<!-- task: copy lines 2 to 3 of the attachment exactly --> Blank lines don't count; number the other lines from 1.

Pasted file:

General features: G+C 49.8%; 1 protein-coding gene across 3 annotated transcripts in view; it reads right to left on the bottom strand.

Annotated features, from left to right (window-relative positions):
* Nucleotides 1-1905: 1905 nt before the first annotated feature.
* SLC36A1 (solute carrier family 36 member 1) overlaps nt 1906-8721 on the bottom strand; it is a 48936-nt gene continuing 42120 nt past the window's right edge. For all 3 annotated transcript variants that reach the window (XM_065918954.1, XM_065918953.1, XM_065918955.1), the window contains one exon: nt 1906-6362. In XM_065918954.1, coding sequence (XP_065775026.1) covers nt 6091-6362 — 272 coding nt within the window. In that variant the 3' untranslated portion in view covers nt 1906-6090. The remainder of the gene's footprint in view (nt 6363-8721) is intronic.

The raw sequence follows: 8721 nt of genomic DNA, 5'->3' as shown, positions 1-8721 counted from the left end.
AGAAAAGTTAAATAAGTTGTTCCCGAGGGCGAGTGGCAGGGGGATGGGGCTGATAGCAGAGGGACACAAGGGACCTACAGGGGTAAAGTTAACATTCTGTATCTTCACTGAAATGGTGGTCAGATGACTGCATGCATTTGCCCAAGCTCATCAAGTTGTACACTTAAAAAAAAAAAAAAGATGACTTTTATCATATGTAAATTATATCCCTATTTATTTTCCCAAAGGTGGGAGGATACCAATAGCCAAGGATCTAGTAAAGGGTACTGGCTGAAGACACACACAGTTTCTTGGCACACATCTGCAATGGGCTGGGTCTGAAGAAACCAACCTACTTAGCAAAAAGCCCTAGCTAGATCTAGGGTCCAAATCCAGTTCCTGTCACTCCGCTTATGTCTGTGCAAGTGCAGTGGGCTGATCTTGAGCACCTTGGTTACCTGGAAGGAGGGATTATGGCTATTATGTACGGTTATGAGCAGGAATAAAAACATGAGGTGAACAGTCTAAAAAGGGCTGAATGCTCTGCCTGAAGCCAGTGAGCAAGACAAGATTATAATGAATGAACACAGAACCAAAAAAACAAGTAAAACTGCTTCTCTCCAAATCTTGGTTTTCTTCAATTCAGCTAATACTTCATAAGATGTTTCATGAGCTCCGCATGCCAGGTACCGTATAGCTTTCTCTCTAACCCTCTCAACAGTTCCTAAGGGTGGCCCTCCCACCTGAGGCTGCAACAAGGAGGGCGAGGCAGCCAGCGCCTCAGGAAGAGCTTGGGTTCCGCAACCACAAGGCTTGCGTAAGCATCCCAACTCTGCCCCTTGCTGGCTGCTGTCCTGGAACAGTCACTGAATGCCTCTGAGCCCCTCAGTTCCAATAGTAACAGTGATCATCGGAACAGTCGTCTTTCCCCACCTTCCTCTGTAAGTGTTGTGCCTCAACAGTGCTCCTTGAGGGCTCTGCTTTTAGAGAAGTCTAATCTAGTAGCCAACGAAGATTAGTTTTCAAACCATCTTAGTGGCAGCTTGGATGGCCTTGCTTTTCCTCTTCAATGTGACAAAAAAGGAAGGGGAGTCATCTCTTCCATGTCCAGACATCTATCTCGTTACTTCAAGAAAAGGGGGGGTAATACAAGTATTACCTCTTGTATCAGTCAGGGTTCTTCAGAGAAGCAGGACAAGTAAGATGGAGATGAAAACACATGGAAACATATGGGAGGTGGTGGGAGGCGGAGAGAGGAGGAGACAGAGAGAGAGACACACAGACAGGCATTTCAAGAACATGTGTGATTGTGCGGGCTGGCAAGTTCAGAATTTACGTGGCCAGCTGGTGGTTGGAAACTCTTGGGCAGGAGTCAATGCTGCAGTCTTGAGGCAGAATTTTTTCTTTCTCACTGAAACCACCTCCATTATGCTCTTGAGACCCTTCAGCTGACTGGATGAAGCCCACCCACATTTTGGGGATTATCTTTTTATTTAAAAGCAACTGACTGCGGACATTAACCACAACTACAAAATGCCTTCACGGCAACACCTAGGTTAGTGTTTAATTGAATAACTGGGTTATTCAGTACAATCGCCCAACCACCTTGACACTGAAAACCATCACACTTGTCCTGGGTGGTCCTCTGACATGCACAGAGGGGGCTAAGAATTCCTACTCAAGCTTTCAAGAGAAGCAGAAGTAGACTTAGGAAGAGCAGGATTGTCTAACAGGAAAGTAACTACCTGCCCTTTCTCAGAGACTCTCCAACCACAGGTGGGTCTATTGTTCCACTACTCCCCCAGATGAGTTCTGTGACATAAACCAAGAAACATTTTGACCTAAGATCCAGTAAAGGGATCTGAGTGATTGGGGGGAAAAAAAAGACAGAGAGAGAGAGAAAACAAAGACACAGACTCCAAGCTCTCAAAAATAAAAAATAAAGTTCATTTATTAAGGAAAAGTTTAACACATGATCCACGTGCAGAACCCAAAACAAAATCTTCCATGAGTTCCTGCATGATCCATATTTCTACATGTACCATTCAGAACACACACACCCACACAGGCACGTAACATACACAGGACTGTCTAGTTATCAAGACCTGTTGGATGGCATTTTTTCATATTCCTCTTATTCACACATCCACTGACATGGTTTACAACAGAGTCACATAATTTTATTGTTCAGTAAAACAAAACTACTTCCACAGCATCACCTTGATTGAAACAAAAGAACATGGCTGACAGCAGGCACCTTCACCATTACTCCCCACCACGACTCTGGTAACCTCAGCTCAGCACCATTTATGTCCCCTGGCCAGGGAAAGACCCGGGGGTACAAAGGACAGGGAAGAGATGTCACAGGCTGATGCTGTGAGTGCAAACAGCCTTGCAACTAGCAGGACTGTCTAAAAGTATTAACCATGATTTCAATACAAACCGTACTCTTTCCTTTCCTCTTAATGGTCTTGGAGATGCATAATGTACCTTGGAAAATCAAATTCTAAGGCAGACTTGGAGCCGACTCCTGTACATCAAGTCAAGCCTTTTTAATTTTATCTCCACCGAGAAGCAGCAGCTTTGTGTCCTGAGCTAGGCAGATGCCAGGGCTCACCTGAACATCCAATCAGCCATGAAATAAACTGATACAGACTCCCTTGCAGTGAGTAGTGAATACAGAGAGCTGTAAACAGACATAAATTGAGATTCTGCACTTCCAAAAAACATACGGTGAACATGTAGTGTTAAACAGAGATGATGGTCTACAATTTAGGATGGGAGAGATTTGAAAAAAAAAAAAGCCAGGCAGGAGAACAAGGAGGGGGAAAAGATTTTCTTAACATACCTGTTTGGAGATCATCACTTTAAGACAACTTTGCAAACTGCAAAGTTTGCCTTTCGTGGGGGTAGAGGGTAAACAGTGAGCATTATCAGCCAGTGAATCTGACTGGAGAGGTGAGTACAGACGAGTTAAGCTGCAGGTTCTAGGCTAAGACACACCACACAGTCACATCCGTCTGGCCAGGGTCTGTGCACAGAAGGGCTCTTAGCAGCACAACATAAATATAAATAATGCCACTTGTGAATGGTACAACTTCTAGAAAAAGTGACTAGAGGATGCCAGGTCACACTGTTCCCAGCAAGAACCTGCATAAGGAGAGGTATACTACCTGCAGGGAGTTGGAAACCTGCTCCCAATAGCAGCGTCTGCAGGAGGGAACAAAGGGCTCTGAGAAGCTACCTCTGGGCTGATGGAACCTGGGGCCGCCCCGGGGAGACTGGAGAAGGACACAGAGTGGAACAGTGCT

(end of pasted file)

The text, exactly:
Annotated features, from left to right (window-relative positions):
* Nucleotides 1-1905: 1905 nt before the first annotated feature.